DEL NORTE – Favorable weather conditions Wednesday allowed firefighters to improve protection around houses and subdivisions that are threatened by the West Fork Complex, which has reached 81,331 acres.
No structures have been lost.
U.S. Highway 160 over Wolf Creek Pass remained closed for the seventh consecutive day despite some talk from fire officials that it might reopen in a limited capacity to the public.
Businesses on both sides of the pass are pushing to get the pass open, but fire officials and county sheriffs have to balance those concerns with public safety, said Pete Blume, a West Fork Complex incident commander.
“That’s one of the considerations out there,” Blume said of the economic interests.
The West Fork Complex consists of three fires. The West Fork Fire, started by lightning June 5, is the biggest at 54,714 acres. The goal for that fire was to improve a bulldozer line about 1½ miles from the town of South Fork, which has been evacuated since Friday.
The Papoose Fire, at 25,236 acres, is causing the greatest concern because of its potential to harm waterways and reservoirs with ash from the fire.
The Windy Pass Fire, near Wolf Creek Ski Area, was at 1,381 acres.
There was no containment on any of the fires Wednesday night.
“This isn’t one of those fires that lends itself to that,” Blume said.
Helicopters and hot-shot crews worked Wednesday to slow the advance of the Papoose Fire’s northwestern flank, where several homes and subdivisions are located.
Scott Arthur, a firefighter from Snowmass Village, watched as fire sprinted 1,000 feet up a mountainside in 30 seconds, producing 400-foot-tall flames.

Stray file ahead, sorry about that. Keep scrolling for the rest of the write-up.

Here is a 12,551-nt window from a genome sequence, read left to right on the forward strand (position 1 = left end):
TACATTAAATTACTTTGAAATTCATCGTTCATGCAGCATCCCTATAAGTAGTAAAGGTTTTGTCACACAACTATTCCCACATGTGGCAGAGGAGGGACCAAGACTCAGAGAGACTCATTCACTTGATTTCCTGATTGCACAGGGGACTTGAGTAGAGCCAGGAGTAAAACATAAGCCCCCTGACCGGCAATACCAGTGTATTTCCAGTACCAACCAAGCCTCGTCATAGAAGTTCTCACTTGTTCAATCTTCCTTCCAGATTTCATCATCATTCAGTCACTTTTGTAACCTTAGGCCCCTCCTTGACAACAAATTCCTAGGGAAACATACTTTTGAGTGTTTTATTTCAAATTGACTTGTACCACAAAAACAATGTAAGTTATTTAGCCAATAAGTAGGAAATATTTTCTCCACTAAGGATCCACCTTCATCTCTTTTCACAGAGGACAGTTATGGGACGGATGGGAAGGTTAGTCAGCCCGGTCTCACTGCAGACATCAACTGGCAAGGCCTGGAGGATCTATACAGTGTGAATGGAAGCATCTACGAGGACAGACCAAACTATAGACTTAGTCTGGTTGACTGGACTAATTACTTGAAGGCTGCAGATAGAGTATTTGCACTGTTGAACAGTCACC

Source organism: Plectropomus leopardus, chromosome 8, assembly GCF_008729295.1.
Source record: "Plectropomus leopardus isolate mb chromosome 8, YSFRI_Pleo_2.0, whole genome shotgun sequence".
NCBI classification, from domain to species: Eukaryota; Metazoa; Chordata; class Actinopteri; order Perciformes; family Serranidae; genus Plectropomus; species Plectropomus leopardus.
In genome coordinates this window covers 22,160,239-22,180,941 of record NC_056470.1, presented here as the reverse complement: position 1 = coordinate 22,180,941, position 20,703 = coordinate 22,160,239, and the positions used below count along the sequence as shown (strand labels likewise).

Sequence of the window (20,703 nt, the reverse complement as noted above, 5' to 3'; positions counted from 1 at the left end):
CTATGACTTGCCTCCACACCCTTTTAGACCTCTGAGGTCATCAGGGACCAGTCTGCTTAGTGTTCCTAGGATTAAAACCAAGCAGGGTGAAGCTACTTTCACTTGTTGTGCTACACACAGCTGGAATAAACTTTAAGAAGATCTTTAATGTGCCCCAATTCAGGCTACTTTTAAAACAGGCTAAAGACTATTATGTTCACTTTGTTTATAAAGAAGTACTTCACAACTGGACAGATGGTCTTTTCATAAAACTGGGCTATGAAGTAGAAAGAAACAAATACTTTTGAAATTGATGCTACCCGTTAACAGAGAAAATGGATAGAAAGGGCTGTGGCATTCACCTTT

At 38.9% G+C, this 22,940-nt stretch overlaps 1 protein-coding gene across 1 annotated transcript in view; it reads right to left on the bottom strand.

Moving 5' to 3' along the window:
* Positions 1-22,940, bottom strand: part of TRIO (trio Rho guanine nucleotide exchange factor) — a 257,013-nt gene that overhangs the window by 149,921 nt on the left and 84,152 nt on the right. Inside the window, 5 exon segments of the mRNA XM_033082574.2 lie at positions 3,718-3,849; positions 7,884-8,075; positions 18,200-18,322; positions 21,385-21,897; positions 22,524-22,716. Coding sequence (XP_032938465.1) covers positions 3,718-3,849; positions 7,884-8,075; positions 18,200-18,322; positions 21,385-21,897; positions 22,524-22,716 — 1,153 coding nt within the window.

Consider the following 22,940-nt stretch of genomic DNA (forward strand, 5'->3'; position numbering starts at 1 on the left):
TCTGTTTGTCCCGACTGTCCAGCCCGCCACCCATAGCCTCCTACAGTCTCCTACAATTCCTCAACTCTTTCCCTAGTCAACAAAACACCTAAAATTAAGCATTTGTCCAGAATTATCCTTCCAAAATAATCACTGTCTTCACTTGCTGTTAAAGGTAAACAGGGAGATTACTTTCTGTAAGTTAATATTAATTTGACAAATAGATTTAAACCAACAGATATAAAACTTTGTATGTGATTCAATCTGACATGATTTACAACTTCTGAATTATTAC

“Every day in the afternoon, we usually get a big blow-up,” he said. “It’s rockin’ and rollin’.”
Helicopters dropped buckets of water at the top of a ridge in hopes of stopping the fire’s advance down the backside into a subdivision. Firefighters also did what is called a back-burn Tuesday night, in which they set fire to a hillside to remove fuels.
“The overwhelming majority of work being done is structure protection,” Arthur said.
Often, firefighters can set a perimeter and try to contain it. Not on this one. The terrain is too steep, and the fuels are too combustible. So firefighters have to look for natural fire breaks – for example, areas where vegetation simply runs out. They can use air resources to help guide the fire to those locations.
The West Fork Fire was burning parallel to Highway 160, but it hadn’t reached the highway as of Wednesday. Fire officials don’t want to send firefighters to the fire’s edge because of rugged terrain and dry fuels. They were discussing whether to set a controlled burn from Highway 160 toward the fire, Blume said.
But doing so is tricky. If the controlled burn gets too hot, it could get out of control. Likewise, fire officials don’t want the fire to make a hard advance on Highway 160 because then it could cross the road.
“I kind of like the idea of having it on (Highway 160) because then we’ve got some pretty hard control lines,” Blume said. “It’s kind of a nice situation, because then I don’t have to put firefighters out in the dead spruce and expose them to that.
“We don’t want the fire hitting the highway hard because the fire will go over it,” he said.
Light wind and cooler temperatures have slowed the growth of the fires. They haven’t put up massive columns of smoke since Monday.
The fires have consumed thousands of acres of beetle-killed spruce trees. They likely will smolder for months without a significant rain. The blackened landscape will be a change, but it won’t take long for new life to take root, said Mark De Gregorio, a fire information officer.
“The good news is, in three or four years, it’s going to be all aspen up in there,” he said. “It’s going to be beautiful.”
Blume said a lot of people want to know what they can do to help firefighters. Baked treats are nice, he said, but the biggest thing residents can do is create defensible space around their homes.
Blume said homeowners who do not thin vegetation or clear space basically are asking firefighters to risk their lives because they’ve left their homes in an indefensible condition.
“We’re having to do things that could have been done in advance.”